3. If Things Could Speak
Veröffentlicht: 13.06.2016
in der Serie Photography and the Language of Things
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“What if things could speak? What would they tell us? Or are they speaking already and we just don’t hear them? And who is going to translate them?” It is such questions that Hito Steyerl suggests, in her 2006 article “The Language of Things”, are posed in an essay written ninety years earlier: Walter Benjamin’s posthumously published “On Language as Such and on the Language of Man”. Here, Steyerl argues, the great German philosopher and critic “develops the concept of a language of things”, where “there is a language of stones, pans and cardboard boxes. Lamps speak as if inhabited by spirits. Mountains and foxes are involved in discourse. High-rise buildings chat with each other. Paintings gossip”.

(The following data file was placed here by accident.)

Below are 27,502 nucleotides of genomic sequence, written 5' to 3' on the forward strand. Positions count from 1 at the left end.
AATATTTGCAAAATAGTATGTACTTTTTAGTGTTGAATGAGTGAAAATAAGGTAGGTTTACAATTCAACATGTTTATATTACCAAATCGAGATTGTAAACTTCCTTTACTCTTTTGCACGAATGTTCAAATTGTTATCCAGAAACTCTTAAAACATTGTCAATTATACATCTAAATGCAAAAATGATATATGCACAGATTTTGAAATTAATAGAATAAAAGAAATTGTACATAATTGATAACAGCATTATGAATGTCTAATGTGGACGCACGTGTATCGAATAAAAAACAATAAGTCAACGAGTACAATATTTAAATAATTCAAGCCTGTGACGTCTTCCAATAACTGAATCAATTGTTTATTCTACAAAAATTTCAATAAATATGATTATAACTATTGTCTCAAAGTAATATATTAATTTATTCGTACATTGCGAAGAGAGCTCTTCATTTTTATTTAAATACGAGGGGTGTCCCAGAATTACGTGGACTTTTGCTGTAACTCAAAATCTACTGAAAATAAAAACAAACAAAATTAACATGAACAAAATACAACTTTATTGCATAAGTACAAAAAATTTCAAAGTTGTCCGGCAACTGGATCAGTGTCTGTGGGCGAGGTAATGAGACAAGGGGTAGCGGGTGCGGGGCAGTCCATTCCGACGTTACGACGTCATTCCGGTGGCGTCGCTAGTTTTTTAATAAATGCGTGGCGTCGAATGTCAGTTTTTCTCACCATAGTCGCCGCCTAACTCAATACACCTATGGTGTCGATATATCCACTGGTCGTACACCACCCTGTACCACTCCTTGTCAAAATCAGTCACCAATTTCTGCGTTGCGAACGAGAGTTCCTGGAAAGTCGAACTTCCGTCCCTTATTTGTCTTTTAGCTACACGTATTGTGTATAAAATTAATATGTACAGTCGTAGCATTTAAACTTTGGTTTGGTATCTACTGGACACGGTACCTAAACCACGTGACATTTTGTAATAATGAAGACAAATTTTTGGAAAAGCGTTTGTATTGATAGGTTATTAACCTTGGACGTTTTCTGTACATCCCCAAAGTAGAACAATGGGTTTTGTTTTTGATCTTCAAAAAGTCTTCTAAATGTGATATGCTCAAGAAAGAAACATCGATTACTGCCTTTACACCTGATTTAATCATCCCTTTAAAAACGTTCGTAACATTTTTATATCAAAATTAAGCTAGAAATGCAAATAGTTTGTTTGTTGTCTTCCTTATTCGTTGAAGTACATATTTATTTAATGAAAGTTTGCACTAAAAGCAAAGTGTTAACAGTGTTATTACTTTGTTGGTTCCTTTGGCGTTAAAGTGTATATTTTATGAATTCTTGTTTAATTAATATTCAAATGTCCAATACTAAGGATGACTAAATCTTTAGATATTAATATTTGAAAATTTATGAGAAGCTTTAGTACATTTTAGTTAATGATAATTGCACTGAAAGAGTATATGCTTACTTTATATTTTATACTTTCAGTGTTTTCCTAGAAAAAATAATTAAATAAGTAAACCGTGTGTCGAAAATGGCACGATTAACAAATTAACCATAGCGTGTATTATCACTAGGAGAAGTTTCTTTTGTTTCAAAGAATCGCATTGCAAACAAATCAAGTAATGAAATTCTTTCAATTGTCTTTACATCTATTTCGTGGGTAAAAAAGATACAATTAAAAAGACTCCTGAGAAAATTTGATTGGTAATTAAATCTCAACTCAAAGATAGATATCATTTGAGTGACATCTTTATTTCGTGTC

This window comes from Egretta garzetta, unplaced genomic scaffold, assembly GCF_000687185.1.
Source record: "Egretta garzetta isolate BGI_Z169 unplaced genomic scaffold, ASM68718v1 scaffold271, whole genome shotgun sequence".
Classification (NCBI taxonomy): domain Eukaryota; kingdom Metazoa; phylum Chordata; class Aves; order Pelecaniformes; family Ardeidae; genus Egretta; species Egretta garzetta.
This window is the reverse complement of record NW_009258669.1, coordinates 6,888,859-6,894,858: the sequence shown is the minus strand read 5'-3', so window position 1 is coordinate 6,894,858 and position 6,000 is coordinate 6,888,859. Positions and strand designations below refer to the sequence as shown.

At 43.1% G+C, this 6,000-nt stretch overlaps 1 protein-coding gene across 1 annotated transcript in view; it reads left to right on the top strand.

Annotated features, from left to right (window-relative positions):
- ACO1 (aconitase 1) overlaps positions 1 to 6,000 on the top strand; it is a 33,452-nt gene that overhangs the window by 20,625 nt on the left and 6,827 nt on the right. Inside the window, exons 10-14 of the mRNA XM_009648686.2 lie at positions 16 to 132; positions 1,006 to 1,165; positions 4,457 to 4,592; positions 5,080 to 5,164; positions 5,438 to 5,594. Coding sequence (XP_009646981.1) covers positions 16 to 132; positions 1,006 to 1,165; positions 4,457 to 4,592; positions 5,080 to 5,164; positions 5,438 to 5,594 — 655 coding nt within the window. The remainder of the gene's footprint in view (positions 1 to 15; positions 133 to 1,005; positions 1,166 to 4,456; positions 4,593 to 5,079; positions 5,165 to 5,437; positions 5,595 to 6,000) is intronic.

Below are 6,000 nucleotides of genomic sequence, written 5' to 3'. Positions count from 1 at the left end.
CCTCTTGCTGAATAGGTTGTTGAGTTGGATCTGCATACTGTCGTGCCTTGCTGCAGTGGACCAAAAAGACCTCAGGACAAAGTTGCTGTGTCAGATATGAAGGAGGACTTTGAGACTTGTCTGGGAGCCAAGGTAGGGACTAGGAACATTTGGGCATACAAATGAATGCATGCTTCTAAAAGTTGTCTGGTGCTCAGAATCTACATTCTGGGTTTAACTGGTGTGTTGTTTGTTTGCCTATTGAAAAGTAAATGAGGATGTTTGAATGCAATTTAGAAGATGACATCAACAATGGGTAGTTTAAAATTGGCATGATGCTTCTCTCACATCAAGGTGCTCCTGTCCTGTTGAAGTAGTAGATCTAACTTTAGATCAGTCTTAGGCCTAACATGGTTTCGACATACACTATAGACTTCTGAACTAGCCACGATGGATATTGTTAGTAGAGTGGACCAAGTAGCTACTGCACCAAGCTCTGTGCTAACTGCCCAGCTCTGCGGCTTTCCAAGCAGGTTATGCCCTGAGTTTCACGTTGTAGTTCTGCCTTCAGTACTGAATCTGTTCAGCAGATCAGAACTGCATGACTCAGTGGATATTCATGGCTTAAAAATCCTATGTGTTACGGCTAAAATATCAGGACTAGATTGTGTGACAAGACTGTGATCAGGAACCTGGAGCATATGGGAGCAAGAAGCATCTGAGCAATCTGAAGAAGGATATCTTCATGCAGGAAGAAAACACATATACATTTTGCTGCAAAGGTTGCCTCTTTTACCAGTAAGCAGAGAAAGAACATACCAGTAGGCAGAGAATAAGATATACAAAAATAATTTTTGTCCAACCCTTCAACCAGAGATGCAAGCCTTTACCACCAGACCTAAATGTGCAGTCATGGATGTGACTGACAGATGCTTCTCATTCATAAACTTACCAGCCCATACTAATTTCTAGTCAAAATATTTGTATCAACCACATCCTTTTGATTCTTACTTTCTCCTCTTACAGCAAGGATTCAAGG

These are indeed something like Benjamin’s questions. (“Who does the lamp communicate with?,” Benjamin asks. “The mountain? The fox?”) But it’s hard, too, not to see this concept of a language of things as prompted by, and as alluding to, a far more pervasive turn to things and objects in recent theory and art than could be disinterred from the ‘weird’ mix of pantheism, nominalism and early romanticism to be found in the young Benjamin’s essay itself (written when he was 24 years old). Indeed, from the post-Deleuzian vitalism of a so-called new materialism to the generalized ‘actants’ of Latourian anthropology to the ‘withdrawing’ but always active objects of object-oriented ontology, speaking things are pretty much everywhere in the humanities and social science today. (Speaking stones – a very old image – seem to exert a particular fascination. 1See, for example, Jeffrey Jerome Cohen, Stone: An Ecology of the Inhuman (Minneapolis: University of Minnesota Press, 2015); Jussi Parikka, A Geology of Media (Minneapolis: University of Minnesota Press, 2015). ) It is not so surprising, then, that (largely following up on Steyerl’s own suggestion) at least one author should have suggested that Benjamin’s 1916 essay can itself “be considered a precursor to contemporary discourse surrounding posthumanism and object-oriented ontology”, as well as of various forms of recent art practice that are “founded on ‘languages issuing from matter’”.2See Kayla Anderson, “Object Intermediaries: How New Media Artists Translate the Language of Things”, online at: http://www.mitpressjournals.org/doi/pdf/10.1162/LEON_a_00840